The Cambrian Period records one of the most extraordinary transitions in the history of life. Beginning as simple sponges more than 635 million years ago, the earliest animals evolved into a diverse marine fauna over the course of 100 million years. In The Cambrian Explosion, Erwin and Valentine synthesize research from many fields to explain why there was such remarkable novelty of animal forms. This is an integrative work of the highest quality, covering one of the most fascinating and transformative periods in life’s history.
Every once in a while, it's good to revisit the difference between pop sci and real sci. This book is real sci -- a graduate level textbook, I gather, which is why I've been nibbling through it for a month but it will still have to go back to Interlibrary Loan tonight with the last couple of chapters merely skimmed.
The stiff cover price is not merely explained but fully justified by the many gorgeous color plates, illustrations, charts, and figures, beautifully and cleanly rendered in, sometimes, hair-fine print. This was not a book where the publisher cut corners on production, and it shows.
It's always pretty interesting to see the changes in bioscience since my little time with it in the late 60s. The rise of cladistics, displacing Linnean classification as the central template for organizing species relationships, is something I first encountered in a book on fossil horses I read a couple of years ago; it is fully assumed here. Cladistics is interestingly mobile; Linnean classification presents a single static snapshot, but cladistics intrinsically includes the dimension of time and change over time. It's the difference between the world-views of creation and evolution, right there.
And every time I look at how computers make modern genetics possible, crunching mind-boggling amounts of intricately related data to reveal new insights, I am reminded of the brilliant Tom Stoppard play Arcadia, one plot point of which turns on the frustrations of an early 19th C. young math prodigy who has an insight that could only be proved through technologies not due to be invented for another century and a half. Working out genetic relationships among a set of creatures that exist, now, only as squashed rock, through the detailed comparative study of genomes of living creatures, is quite a deductive feat.
The book is organized logically and temporally: some basic (well, not all that basic -- let's say, "fundamental") concepts explained, then the very strange, gentle pre-Cambrian -- Ediacaran -- creatures explored, giving the context for the Cambrian diversification to follow; then broader genetic and ecological issues following, as best as can be deduced or constructed, from that data. The parts about how life changed the physical world were particularly fascinating.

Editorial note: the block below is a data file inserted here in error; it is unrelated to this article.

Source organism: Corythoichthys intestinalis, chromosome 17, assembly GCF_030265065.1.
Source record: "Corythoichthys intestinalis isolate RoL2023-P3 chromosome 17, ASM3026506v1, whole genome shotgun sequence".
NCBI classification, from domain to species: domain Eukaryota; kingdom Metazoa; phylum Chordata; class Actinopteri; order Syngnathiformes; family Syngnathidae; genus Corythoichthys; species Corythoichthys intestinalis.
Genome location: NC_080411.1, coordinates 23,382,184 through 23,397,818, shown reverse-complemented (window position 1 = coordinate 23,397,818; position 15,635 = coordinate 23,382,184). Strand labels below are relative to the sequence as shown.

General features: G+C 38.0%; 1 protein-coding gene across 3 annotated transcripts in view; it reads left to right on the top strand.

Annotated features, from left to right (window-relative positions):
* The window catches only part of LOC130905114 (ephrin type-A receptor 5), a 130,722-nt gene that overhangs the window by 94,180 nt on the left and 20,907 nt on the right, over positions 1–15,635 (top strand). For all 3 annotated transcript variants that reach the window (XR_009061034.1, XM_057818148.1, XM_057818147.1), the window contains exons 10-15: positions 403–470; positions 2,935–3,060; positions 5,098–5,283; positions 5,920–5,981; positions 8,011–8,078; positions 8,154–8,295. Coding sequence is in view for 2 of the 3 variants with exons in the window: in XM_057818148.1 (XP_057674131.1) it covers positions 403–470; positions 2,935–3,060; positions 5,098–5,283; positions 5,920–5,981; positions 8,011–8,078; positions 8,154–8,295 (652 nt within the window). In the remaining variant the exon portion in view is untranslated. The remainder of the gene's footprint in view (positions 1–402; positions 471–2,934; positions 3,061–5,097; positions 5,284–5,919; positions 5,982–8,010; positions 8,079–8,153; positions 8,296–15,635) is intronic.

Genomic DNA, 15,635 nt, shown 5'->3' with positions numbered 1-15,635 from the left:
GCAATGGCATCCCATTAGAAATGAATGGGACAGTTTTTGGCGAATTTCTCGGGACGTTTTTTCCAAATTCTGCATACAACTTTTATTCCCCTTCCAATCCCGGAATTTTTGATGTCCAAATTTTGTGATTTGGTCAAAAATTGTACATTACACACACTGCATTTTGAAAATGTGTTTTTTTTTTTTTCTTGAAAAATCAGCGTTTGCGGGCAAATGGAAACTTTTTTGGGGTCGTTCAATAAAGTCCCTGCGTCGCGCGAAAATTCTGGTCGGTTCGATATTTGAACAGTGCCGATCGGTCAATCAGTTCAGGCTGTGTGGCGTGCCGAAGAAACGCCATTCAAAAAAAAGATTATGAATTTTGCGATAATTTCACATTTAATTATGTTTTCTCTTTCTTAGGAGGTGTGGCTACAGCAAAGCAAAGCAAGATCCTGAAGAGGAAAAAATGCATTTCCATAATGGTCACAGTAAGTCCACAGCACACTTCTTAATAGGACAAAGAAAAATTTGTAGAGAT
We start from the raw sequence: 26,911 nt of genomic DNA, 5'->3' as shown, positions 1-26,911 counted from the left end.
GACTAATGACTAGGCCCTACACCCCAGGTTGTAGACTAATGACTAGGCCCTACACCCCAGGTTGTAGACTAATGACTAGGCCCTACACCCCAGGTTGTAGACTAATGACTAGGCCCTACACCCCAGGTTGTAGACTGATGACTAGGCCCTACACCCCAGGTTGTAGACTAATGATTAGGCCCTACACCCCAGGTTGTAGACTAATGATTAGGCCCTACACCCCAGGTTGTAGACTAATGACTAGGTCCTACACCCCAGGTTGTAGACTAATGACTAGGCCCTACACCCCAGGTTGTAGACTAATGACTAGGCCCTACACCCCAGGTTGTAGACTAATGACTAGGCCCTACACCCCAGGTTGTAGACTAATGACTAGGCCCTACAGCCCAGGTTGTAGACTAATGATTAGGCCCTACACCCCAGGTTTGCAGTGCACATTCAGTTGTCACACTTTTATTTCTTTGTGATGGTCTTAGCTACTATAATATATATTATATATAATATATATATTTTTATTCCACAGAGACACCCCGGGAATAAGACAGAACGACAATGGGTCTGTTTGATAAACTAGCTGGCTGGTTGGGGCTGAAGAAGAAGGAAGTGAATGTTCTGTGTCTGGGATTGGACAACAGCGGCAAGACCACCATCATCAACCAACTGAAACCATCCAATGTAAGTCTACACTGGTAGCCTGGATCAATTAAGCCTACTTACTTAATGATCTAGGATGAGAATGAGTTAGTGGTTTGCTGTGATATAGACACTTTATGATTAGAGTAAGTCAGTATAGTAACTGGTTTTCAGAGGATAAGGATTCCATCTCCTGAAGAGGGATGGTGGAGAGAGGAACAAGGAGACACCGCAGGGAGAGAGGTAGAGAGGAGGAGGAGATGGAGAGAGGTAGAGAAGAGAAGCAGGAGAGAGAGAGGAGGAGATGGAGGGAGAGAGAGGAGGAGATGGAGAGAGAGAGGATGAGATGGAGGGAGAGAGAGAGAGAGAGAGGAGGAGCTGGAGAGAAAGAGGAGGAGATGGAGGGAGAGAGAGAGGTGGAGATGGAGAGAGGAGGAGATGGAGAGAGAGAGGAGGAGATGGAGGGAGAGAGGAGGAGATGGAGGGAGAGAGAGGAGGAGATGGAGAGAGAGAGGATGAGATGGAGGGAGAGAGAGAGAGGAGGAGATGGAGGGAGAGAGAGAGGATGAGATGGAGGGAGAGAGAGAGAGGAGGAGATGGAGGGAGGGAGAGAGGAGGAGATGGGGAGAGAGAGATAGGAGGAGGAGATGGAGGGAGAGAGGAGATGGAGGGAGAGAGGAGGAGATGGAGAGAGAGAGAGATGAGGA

Not light reading, even if read, by me, lightly, grateful every paragraph that I wasn't going to be facing a midterm on all this.
Very well written and comprehensive book about the Ediacaran and Cambrian explosion of animal life. The book not only contains a lot of colorful photographs of ediacaran and cambrian fossils, but it is also spoiled with 3D CGI reconstructions of their plausible body plans. I would recommend this book to anyone with a significant interest in early life, however, be aware that some prior knowledge of paleontology, and science in general, is required to fully enjoy this book.
An exploration of the Cambrian Explosion, the period about 550 million years ago when most animal body plans came to be. The book covers not just the explosion, but the entire Cambrian and also the Precambrian, necessary to set the stage. It is interdisciplinary with a vengeance, delving into paleontology, ocean chemistry, comparative anatomy, genetics, cladistics, ecology, and even a couple pages on economics (which has a lot in common with ecology). Though written for graduate-level students, most of it is explained well enough for someone with a more basic science background, though the book could still have benefitted from a glossary. If you do follow the vocabulary, the writing style is clear and engaging, not dry academese. The illustrations are of high quality, and only once or twice did I find myself wishing for one that wasn't there. And though my exposure to the areas covered by this book are only slight from other sources, I did not get the impression that it was at all outdated in the 13 years since it was published.
Beautifully illustrated and concisely written. A good intermediate between college textbook and palatable-for-general-readers pop science (it skews quite more toward the former, however). This book is full of taxonomic nomenclature, so having a device handy to refresh on terms is recommended. The most difficult sections in my opinion involve the geochemistry of the oceans and genetics, whereas the exciting and relatively easy are the chapters on Ediacaran and Cambrian fossils of which a large portion of the book is devoted.
The Cambrian explosion resulted from positive feedback caused by many ecological, behavioural and genetic alterations to the ecospace. Very well written and detailed account of our current understanding.